5. The combination claimed in claim 4 including a third one of said plurality of bistable devices on said given vehicle car being responsive to either one of (a) a third one of said plurality of control signals or (b) said first one of said plurality of control signals and said second one of said plurality bistable devices being in the second bistable state, for changing from a first bistable state to a second bistable state for further increasing the torque exerted by said given vehicle car.

6. The combination claimed in claim 5 including a fourth one of said plurality of bistable devices on said given vehicle car being responsive to said third one of said plurality of control signals and said second one of said plurality of bistable devices being in the second bistable state, for changing from a first bistable state to a second bistable state for further increasing the torque exerted by said given vehicle car.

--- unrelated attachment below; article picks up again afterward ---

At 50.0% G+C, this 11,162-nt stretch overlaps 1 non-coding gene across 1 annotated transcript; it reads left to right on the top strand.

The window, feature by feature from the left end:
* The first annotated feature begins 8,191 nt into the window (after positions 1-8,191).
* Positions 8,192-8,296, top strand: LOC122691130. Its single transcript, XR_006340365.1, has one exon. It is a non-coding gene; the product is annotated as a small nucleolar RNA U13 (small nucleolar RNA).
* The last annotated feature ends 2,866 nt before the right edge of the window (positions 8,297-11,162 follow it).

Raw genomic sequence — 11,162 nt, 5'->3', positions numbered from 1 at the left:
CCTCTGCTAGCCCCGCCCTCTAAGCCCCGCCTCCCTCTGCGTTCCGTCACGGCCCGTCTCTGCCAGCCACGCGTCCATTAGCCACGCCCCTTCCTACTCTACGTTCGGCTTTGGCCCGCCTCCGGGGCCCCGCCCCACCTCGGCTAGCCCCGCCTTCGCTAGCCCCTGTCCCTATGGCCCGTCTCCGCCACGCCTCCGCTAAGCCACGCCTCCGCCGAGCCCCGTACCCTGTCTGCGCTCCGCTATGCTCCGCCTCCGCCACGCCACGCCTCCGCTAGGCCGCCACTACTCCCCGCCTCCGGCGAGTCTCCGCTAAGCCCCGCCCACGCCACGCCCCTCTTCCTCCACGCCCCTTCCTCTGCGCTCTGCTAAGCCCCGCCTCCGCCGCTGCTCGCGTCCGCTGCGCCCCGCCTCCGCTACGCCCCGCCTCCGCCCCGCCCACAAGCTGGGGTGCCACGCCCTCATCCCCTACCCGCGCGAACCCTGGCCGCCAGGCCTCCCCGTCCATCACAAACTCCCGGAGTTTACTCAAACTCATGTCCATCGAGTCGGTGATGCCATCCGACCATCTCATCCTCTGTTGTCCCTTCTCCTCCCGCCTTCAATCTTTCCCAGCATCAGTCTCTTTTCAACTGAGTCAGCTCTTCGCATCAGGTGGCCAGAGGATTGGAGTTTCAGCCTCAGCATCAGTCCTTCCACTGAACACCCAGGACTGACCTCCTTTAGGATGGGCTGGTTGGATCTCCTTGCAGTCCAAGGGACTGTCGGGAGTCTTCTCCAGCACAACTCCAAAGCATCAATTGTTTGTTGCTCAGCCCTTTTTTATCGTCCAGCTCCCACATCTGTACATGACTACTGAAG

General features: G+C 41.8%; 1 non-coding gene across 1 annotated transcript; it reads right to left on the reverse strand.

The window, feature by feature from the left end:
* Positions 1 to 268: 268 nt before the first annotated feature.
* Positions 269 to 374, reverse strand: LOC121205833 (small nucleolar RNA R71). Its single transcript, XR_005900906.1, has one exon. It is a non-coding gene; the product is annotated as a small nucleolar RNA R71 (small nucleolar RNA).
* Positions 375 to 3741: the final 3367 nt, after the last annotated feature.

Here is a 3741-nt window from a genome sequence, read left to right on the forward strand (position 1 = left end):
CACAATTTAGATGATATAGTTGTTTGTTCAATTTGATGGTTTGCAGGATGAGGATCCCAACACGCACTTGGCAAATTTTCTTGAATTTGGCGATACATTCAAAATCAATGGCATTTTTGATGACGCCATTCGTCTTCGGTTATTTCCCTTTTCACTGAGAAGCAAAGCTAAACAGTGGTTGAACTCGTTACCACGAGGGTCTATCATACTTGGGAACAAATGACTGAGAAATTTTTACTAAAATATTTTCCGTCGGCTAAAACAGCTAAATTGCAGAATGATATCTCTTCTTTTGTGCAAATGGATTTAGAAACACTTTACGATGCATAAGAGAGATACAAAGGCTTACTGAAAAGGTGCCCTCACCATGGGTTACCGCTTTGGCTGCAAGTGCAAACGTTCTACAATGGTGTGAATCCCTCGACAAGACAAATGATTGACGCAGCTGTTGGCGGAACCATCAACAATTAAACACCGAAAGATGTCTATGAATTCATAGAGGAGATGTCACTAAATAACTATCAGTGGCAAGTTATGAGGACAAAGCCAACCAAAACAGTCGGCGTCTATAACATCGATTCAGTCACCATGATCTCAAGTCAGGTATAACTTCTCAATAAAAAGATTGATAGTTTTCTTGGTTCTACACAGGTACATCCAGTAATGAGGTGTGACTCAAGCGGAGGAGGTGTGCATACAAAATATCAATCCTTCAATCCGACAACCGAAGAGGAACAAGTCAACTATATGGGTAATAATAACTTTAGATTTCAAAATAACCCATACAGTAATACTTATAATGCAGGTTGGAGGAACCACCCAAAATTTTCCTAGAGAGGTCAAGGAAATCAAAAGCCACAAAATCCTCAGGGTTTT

7. The combination claimed in claim 6 including a fourth one of said plurality of control signals, which functions as a holding signal and is applied to said third and fourth ones of said plurality of bistable devices when said third and fourth ones of said plurality of bistable devices are respectively in the second bistable state for maintaining said bistable devices in the second bistable state.

8. The combination claimed in claim 4 including a third one of said plurality of bistable devices on said given vehicle car being responsive to a third one of said plurality of control signals for changing from a first bistable state to a second bistable state for further increasing the torque exerted by said given vehicle car.

9. The combination claimed in claim 8 including a fourth one of said plurality of bistable devices on said given vehicle car being responsive to a fourth one of said plurality of control signals for changing from a first bistable state to a second bistable state for further increasing the torque exerted by said given vehicle car, and including means for maintaining said fourth bistable device in said second bistable state in response to said first one of said plurality of control signals and either one of said second or third ones of said plurality of bistable devices, being in the second bistable state.